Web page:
As a bit of trivia. A live action version of Spider-Man debuted as a segment (74-77) on The Electric Company in Spidey Super Stories, Danny Seagren wore the spidey suit.
Wonderbug From The Krofft Supershow
Wonderbug, a Ruby-Spears creation that was produced by Sid and Marty Krofft, was a 15 minute segment on the Krofft Supershow which was part of ABC’s Saturday morning lineup in 1976.
Schlepcar was an old beat up rusted out dune buggy that had been pieced together by three friends, Barry (David Levy), Susan (Carol Anne Seflinger) and C.C (John Anthony Bailey). Imagine their surprise when they added an old horn that gave Schlepcar the ability to turn into Wonderbug, a souped up dune buggy who had the ability to fly, drive himself and talk (although it was really just a bunch of nonsensical mumblings). Frank Welker supplied the voice.
Another fun and silly show that has yet to be released onto DVD.
Cathy Lee Crosby as Wonder Woman
Before Lynda Carter took on the role of Wonder Woman, Cathy Lee Crosby starred as our Amazon princess in a campy and corny 1974 TV movie.
Critics and even some fans of the movie complained that this Wonder Woman wasn’t so wondrous as she didn’t have many of the superhero qualities we had come to admire in our favorite Amazon. But you have to remember, that even in the comic books, there was a period of time when Wonder Woman had lost most of her super abilities and it’s this character that was portrayed in the TV movie.
When studio executives saw this movie,they weren’t all that impressed and she was taken back to the drawing board so to speak, revamped and they came up with Lynda Carter’s version.
This TV movie also stars the suave and handsome Ricardo Montalban as the evil villain by the name of Abner Smith...what a horrible name for a villain especially one to be played by Ricardo!
Lynda Carter as Wonder Woman!
Beautiful Lynda Carter brought the Amazon princess to life on ABC beginning in 1975. The show became a series in 1976 and was shown under the title The New Original Wonder Woman and was set during World War II. The show then moved to CBS where it received an update with the setting being changed to modern day and given a new title The New Adventures of Wonder Woman . I admit that I liked the update to modern times a lot better than the World War II setting.
The series lasted for two years on CBS and was never officially canceled when it was taken off of CBS schedule.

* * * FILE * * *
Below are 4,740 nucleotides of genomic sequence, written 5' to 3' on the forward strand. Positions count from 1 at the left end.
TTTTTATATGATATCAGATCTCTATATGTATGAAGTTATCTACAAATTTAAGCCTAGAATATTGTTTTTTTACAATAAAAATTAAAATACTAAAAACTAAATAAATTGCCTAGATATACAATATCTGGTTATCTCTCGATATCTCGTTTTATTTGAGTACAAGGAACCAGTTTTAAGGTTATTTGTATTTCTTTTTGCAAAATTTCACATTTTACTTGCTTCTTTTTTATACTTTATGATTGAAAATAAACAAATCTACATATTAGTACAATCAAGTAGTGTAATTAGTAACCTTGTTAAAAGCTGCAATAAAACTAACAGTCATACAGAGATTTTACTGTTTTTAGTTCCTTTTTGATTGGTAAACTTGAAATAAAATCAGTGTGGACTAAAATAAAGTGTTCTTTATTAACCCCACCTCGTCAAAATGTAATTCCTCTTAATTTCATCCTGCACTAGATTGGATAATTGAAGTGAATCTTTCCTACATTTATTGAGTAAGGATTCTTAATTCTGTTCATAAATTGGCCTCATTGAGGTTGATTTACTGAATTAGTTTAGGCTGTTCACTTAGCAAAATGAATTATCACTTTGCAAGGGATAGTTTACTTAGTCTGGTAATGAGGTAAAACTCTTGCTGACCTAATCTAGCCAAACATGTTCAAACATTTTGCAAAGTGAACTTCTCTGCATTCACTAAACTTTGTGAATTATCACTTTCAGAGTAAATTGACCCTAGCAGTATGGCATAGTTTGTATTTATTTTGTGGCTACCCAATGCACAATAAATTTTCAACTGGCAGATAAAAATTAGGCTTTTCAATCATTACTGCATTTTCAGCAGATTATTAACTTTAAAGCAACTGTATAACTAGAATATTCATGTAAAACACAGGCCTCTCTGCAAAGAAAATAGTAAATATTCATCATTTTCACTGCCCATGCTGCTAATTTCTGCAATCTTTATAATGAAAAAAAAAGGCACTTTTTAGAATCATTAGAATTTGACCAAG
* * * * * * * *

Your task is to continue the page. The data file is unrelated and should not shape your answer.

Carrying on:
Debra Winger as Wonder Girl
The character of Wonder Girl, from the Lynda Carter series Wonder Woman was portrayed by actress Debra Winger, who would go on to have a successful movie career.
Wonder Girl was seen three times in the first season, first in the two part episode titled The Feminum Mystique and in the final episode of the first season titled, Wonder Woman in Hollywood . Although, we were told that Wonder Woman herself was an only child, it was a bit of a shock to learn she has a younger sister, Drusilla.
It was rumored that Debra was unhappy with the role and broke her contract. At the time, it was also hinted that there was to be a Wonder Girl spin off starring Debra, but after she left, the plan was scrapped. I have to admit that I loved Lynda Carter as Wonder Woman and watched the show faithfully, but I wasn’t too impressed with the addition of the little sister. While Debra has matured into a decent actress over the years, in her role as Drusilla, you got the impression that she was wishing she was somewhere else.
The Challenge of the Superheroes
I was a bit hesitant to include this information on this page as the show wasn't technically a weekly series but since it did have some very popular superheroes in live action form, I thought I would. It is a bit obscure, so I wouldn't be surprised if you never heard of it.
Hanna-Barbara had the popular Super Friends cartoon series that aired on ABC on Saturday mornings and they also produced The Challenge of the Superheroes, a two part live action special airing on NBC that utilized some of those same characters from the series. The first part of the special aired on January 19, 1979 and the final part on January 25, 1979.
The Challenge, the first segment of the special, brought together Adam West and Burt Ward as Batman and Robin, Garret Craig as Captain Marvel, Howard Murphy as Green Lantern, Danuta Rylko Soderman as Black Canary, Bill Nuckols as Hawkman, Rod Haase as The Flash and Barbara Joyce as Huntress. The plot of this part of the special was that the heroes gathered to celebrate the Scarlet Cyclone's (William Schallert) birthday when it is interrupted by members of the Legion of Doom (Riddler, Weather Wizard, Sinestro, Mordru, Doctor Sivana, Giganta and Solomon Grundy) who announce they have hidden a bomb and it's up to the Super Friends to find it and prevent it from exploding.
The Roast, the second installment, was hosted by Ed McMahon. All of those from part one return with a few new characters; Ghetto Man (Brad Sanders) a superhero, who does stand up comedy, Atom (Alfie Wise), and Aunt Minerva, (Ruth Buzzi) one of Captain Marvel's arch enemies.
I am not certain as to why something like this was put together, perhaps they were hoping for big ratings and that they could make this into a weekly thing. Anyway, if you missed it the first time around or if you simply want to see it again, it is available on under the title of the Legends of the Superheroes.
Oh, and if you are wondering why two very popular superheros are missing; Superman and Wonder Woman, each of those characters was enjoying a revival in popularity, Superman was on the big screen starring the late Christopher Reeve in the title role and Wonder Woman was being portrayed on the small screen by Lynda Carter.
© 2014 Glory Miller